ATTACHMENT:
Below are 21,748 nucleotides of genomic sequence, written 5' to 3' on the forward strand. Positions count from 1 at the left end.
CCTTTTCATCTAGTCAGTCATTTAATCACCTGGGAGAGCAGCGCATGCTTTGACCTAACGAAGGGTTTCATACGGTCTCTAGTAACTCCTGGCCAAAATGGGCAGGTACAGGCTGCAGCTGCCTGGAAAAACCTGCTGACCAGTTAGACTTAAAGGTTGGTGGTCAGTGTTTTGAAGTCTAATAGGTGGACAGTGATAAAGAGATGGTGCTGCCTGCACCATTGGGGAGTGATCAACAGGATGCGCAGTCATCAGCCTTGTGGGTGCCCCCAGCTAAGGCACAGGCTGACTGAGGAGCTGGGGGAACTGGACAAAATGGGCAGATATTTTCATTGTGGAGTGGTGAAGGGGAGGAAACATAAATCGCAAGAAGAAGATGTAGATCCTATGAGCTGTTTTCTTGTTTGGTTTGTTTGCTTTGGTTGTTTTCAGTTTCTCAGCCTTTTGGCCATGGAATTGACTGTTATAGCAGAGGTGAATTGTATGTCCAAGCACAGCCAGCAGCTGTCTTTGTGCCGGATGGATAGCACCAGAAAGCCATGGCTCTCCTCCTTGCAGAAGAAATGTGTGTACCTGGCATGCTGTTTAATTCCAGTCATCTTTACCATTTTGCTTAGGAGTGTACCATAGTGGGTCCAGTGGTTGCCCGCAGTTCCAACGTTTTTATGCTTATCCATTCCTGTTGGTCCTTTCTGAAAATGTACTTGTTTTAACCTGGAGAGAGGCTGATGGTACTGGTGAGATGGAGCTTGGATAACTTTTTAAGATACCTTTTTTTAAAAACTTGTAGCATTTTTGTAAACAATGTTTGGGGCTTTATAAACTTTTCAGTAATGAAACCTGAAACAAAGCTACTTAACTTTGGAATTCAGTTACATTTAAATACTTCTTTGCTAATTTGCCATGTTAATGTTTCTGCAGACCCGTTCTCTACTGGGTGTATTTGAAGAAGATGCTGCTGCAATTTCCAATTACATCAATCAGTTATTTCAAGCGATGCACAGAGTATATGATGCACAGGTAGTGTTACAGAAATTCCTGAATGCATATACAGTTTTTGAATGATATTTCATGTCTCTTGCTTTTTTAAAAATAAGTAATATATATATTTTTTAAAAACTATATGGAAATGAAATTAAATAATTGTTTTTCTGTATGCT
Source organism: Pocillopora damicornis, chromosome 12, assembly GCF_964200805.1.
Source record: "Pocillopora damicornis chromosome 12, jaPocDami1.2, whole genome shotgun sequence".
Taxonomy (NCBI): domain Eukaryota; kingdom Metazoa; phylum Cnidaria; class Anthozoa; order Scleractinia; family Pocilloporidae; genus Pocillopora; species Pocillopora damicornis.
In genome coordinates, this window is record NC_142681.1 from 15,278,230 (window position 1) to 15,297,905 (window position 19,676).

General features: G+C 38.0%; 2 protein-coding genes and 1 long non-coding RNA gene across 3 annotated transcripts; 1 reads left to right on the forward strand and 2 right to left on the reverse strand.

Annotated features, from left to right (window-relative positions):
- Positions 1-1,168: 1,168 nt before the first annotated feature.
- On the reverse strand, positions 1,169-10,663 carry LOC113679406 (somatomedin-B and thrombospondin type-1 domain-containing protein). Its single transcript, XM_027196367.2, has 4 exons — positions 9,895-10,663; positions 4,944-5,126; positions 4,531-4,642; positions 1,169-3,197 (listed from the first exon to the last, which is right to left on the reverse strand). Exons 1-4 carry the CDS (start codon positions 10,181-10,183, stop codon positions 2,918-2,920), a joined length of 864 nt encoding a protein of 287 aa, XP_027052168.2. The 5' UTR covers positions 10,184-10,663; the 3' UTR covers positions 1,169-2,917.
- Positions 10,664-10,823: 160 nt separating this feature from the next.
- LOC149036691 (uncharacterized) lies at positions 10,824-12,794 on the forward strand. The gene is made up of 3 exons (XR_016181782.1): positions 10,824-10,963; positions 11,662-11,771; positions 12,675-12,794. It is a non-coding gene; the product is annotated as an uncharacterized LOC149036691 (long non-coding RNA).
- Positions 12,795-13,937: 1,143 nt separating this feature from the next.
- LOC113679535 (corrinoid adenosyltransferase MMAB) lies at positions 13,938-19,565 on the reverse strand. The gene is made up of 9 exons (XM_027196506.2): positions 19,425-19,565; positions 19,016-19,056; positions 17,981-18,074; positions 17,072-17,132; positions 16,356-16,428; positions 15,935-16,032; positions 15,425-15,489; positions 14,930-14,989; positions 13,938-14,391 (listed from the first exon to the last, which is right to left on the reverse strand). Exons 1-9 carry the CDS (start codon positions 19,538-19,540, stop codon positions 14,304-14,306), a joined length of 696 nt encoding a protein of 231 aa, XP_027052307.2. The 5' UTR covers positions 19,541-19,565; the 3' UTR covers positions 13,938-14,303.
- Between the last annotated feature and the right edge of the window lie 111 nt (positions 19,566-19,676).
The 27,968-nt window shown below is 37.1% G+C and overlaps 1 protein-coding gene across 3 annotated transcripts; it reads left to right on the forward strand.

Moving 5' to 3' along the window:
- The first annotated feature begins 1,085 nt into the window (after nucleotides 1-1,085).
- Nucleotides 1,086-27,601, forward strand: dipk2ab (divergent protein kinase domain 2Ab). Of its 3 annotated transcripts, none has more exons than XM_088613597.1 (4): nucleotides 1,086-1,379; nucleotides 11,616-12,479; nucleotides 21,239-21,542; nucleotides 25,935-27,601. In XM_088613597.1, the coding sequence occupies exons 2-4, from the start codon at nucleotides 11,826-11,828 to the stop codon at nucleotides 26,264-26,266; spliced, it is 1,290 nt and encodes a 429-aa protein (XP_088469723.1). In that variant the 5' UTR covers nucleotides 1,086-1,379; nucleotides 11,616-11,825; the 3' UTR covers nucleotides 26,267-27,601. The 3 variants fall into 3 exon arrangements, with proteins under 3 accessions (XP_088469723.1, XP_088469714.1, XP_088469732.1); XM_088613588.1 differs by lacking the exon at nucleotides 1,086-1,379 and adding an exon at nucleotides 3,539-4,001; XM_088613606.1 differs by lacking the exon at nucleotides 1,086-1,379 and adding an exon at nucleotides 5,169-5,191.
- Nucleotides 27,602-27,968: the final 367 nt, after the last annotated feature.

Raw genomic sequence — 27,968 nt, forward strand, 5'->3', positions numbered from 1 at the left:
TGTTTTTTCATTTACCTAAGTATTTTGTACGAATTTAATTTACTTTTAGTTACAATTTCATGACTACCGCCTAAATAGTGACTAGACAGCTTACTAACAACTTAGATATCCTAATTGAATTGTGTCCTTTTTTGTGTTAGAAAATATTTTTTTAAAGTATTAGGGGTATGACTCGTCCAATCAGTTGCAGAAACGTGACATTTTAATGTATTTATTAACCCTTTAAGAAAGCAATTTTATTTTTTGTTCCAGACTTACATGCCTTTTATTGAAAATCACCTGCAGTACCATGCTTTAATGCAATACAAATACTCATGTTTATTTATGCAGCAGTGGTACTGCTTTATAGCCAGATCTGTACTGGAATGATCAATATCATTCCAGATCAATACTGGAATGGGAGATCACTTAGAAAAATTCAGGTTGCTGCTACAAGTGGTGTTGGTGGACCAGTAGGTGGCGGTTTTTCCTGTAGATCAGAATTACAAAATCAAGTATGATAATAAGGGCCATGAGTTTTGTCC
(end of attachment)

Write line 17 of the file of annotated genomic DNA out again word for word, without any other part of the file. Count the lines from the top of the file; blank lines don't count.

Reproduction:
Moving 5' to 3' along the window: